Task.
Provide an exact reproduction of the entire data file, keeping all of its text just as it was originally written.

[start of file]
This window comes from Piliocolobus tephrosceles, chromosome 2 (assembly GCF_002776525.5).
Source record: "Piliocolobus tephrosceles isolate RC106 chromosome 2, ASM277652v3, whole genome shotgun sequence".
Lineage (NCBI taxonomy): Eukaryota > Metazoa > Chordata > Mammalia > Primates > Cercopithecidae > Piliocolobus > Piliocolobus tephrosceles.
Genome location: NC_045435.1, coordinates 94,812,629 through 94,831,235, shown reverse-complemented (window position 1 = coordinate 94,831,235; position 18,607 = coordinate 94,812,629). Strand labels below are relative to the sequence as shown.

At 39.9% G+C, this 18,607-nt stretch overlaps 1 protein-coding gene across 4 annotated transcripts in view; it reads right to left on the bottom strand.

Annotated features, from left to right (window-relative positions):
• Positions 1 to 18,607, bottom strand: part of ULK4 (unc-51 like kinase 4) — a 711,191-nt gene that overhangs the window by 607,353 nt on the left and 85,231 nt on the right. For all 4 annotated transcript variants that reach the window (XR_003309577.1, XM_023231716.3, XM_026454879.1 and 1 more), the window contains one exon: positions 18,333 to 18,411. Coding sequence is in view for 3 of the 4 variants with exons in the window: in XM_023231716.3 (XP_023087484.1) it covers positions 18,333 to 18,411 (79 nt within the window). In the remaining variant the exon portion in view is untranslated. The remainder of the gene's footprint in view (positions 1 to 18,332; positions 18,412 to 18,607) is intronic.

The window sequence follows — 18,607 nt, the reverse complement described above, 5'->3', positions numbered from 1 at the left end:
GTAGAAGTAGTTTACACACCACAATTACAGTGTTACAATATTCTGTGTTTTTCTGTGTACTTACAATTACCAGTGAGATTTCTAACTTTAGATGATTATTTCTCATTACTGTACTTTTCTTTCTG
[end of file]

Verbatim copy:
This window comes from Piliocolobus tephrosceles, chromosome 2 (assembly GCF_002776525.5).
Source record: "Piliocolobus tephrosceles isolate RC106 chromosome 2, ASM277652v3, whole genome shotgun sequence".
Lineage (NCBI taxonomy): Eukaryota > Metazoa > Chordata > Mammalia > Primates > Cercopithecidae > Piliocolobus > Piliocolobus tephrosceles.
Genome location: NC_045435.1, coordinates 94,812,629 through 94,831,235, shown reverse-complemented (window position 1 = coordinate 94,831,235; position 18,607 = coordinate 94,812,629). Strand labels below are relative to the sequence as shown.

At 39.9% G+C, this 18,607-nt stretch overlaps 1 protein-coding gene across 4 annotated transcripts in view; it reads right to left on the bottom strand.

Annotated features, from left to right (window-relative positions):
• Positions 1 to 18,607, bottom strand: part of ULK4 (unc-51 like kinase 4) — a 711,191-nt gene that overhangs the window by 607,353 nt on the left and 85,231 nt on the right. For all 4 annotated transcript variants that reach the window (XR_003309577.1, XM_023231716.3, XM_026454879.1 and 1 more), the window contains one exon: positions 18,333 to 18,411. Coding sequence is in view for 3 of the 4 variants with exons in the window: in XM_023231716.3 (XP_023087484.1) it covers positions 18,333 to 18,411 (79 nt within the window). In the remaining variant the exon portion in view is untranslated. The remainder of the gene's footprint in view (positions 1 to 18,332; positions 18,412 to 18,607) is intronic.

The window sequence follows — 18,607 nt, the reverse complement described above, 5'->3', positions numbered from 1 at the left end:
GTAGAAGTAGTTTACACACCACAATTACAGTGTTACAATATTCTGTGTTTTTCTGTGTACTTACAATTACCAGTGAGATTTCTAACTTTAGATGATTATTTCTCATTACTGTACTTTTCTTTCTG